Yup in less your hands temp runs 170 degrees. the wax should never get soft enough to get on your hands...........................
Melting point on carnauba wax is 170 degrees, and it is the hardest known natural wax.
it is also known for being able to put many coats of wax on and it will not flake.
All of this info was posted in the opening thread.
Did you even read the opening post ?
I posted the link for the carnauba wax so everyone can educate themselves if they wish too ..............
If you don't get something then I there is only a few options .
#1 Research it until you understand it, ( read books, Google it . go to school general educational tools .)
#2 Or be willing ignorant and not research it and scuff at the people who have or who are researching the different kinds of waxes and form some kind of educated guess on whether or not they chose to use wax on they cue shaft and if they do what wax might do the best job.
Because you said you don't get, It kind of leaves the option out of your happy with the way your shaft is now and you don't wish to make any changes regardless if wax would help or not.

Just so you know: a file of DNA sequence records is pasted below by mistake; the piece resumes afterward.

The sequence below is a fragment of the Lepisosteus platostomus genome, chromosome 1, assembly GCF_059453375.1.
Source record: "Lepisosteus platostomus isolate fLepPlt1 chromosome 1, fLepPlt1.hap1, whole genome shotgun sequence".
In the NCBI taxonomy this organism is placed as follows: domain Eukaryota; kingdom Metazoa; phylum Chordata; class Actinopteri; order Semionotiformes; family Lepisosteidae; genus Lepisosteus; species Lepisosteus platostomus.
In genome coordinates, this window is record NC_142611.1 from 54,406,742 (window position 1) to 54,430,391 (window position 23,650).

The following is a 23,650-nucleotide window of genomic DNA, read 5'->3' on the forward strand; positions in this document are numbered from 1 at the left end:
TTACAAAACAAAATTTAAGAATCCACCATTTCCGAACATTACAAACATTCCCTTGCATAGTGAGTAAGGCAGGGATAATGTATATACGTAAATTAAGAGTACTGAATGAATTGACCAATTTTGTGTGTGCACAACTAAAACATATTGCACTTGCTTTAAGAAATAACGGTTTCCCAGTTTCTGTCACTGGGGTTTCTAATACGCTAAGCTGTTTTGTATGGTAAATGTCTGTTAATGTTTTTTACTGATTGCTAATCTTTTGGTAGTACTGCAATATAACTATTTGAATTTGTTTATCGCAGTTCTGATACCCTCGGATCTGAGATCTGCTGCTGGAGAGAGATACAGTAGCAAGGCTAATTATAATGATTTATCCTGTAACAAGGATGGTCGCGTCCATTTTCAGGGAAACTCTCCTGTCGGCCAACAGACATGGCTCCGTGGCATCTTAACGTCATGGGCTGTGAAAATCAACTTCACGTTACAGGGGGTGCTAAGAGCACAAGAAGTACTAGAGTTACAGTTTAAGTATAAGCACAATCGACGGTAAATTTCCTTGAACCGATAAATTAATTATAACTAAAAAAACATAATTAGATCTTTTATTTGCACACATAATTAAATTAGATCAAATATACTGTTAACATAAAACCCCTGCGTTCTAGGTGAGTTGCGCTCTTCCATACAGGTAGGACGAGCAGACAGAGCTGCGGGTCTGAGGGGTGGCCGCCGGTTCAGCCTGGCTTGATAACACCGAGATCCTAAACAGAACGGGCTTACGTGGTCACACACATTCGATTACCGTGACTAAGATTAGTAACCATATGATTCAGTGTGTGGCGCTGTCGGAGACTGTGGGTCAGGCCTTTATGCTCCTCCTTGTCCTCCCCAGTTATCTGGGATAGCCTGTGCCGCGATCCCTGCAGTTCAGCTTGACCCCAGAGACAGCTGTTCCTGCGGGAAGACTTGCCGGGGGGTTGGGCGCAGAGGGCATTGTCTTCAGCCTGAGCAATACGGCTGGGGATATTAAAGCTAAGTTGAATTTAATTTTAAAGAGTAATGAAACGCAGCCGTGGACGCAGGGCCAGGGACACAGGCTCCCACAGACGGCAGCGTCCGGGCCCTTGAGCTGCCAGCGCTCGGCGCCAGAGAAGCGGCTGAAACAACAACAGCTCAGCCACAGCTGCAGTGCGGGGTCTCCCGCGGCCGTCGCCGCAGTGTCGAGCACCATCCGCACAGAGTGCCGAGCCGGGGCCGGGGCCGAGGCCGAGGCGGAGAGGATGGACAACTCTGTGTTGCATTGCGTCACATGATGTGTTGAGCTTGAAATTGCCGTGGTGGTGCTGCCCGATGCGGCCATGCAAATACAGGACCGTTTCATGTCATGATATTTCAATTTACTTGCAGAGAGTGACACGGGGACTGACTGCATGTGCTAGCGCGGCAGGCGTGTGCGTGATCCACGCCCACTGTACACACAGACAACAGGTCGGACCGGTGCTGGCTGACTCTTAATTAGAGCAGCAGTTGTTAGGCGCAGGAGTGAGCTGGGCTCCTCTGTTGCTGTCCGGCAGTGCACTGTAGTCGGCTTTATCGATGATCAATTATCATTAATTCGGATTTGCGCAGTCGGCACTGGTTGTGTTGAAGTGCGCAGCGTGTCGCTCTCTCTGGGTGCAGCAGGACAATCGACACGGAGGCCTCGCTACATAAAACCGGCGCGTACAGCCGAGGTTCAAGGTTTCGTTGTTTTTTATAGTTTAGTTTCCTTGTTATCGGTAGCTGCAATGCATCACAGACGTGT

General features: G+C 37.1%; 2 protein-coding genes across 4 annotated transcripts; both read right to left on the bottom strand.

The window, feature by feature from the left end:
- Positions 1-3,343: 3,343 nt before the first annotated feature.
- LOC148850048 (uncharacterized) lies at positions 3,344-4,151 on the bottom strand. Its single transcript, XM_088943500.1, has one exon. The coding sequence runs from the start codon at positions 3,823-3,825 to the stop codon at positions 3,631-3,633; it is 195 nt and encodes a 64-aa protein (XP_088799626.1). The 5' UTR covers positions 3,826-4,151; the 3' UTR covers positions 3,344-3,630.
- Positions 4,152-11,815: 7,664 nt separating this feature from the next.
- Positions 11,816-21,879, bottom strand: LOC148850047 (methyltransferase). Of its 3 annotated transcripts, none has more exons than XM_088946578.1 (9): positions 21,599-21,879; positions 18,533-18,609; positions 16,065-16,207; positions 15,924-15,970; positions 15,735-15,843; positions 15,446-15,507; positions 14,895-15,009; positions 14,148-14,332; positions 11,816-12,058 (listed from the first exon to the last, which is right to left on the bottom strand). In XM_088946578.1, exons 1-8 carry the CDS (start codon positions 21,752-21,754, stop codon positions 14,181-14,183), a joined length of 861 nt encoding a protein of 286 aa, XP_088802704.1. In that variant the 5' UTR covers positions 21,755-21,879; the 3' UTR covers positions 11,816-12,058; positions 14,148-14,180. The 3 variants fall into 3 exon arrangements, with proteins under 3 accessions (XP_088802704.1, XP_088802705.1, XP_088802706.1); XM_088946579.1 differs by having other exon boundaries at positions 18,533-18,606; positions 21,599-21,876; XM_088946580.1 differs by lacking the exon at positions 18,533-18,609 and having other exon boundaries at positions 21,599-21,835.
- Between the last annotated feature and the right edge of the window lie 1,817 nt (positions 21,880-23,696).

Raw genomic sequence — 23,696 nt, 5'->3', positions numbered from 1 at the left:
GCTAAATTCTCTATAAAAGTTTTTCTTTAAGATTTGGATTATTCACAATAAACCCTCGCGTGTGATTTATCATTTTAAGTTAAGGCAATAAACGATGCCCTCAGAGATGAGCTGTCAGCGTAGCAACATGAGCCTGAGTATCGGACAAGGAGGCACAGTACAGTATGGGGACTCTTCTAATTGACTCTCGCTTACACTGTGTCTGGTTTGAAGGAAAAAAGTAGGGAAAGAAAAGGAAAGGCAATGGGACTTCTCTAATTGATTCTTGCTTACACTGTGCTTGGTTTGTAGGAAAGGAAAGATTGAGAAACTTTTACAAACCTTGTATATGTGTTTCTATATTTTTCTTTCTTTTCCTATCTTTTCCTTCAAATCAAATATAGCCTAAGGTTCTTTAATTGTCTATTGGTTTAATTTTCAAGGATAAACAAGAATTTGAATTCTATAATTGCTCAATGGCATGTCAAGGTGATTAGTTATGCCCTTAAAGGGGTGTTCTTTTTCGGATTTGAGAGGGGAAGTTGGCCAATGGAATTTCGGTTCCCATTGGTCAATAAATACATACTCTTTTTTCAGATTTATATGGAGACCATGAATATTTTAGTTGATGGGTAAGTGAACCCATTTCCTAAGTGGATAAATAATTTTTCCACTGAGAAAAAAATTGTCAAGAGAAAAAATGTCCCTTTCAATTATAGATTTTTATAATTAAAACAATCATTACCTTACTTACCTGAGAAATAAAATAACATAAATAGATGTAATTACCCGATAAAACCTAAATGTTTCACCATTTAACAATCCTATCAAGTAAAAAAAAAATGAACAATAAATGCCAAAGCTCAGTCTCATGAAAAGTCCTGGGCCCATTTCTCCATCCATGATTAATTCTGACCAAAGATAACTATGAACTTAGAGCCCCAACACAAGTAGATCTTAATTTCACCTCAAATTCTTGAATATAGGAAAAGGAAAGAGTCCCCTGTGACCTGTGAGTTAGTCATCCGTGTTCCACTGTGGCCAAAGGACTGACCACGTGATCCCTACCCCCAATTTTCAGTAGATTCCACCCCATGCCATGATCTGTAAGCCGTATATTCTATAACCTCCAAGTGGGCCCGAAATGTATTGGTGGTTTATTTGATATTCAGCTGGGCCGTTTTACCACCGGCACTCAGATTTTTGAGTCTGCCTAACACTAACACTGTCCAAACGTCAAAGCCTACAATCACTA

I see the pro's wearing gloves and bridge hand friction is a major issue with some or most serous players.
Personally I want a smooth stroke with the least possible friction.
Wow, you must really be an incredible wax expert.
I've been around a little, and yes, I'm somewhat familiar, in my ignorant way, with waxing shafts. What I don't get is why people like it.
So you're saying that wax has to melt before you can feel it on a shaft? Let me reword that: So you're saying that wax has to melt before you can feel it on your hands from the shaft? What does 'melt' mean? Pure liquid or semi-solid? I'm thinking you mean pure liquid, right?